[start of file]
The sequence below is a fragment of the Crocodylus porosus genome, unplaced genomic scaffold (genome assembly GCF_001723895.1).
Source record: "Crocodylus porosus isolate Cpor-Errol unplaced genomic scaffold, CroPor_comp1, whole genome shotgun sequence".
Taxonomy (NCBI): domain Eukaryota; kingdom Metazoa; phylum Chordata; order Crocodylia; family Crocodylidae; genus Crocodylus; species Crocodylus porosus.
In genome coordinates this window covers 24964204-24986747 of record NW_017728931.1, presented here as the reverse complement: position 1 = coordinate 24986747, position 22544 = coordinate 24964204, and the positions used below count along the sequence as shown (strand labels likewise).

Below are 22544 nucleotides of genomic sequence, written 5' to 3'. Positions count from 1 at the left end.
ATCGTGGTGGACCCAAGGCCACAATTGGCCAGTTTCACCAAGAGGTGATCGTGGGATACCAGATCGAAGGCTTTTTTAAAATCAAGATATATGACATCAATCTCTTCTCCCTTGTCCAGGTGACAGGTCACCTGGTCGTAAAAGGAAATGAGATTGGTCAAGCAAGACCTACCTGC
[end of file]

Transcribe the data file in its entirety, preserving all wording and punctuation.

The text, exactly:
The sequence below is a fragment of the Crocodylus porosus genome, unplaced genomic scaffold (genome assembly GCF_001723895.1).
Source record: "Crocodylus porosus isolate Cpor-Errol unplaced genomic scaffold, CroPor_comp1, whole genome shotgun sequence".
Taxonomy (NCBI): domain Eukaryota; kingdom Metazoa; phylum Chordata; order Crocodylia; family Crocodylidae; genus Crocodylus; species Crocodylus porosus.
In genome coordinates this window covers 24964204-24986747 of record NW_017728931.1, presented here as the reverse complement: position 1 = coordinate 24986747, position 22544 = coordinate 24964204, and the positions used below count along the sequence as shown (strand labels likewise).

Below are 22544 nucleotides of genomic sequence, written 5' to 3'. Positions count from 1 at the left end.
ATCGTGGTGGACCCAAGGCCACAATTGGCCAGTTTCACCAAGAGGTGATCGTGGGATACCAGATCGAAGGCTTTTTTAAAATCAAGATATATGACATCAATCTCTTCTCCCTTGTCCAGGTGACAGGTCACCTGGTCGTAAAAGGAAATGAGATTGGTCAAGCAAGACCTACCTGC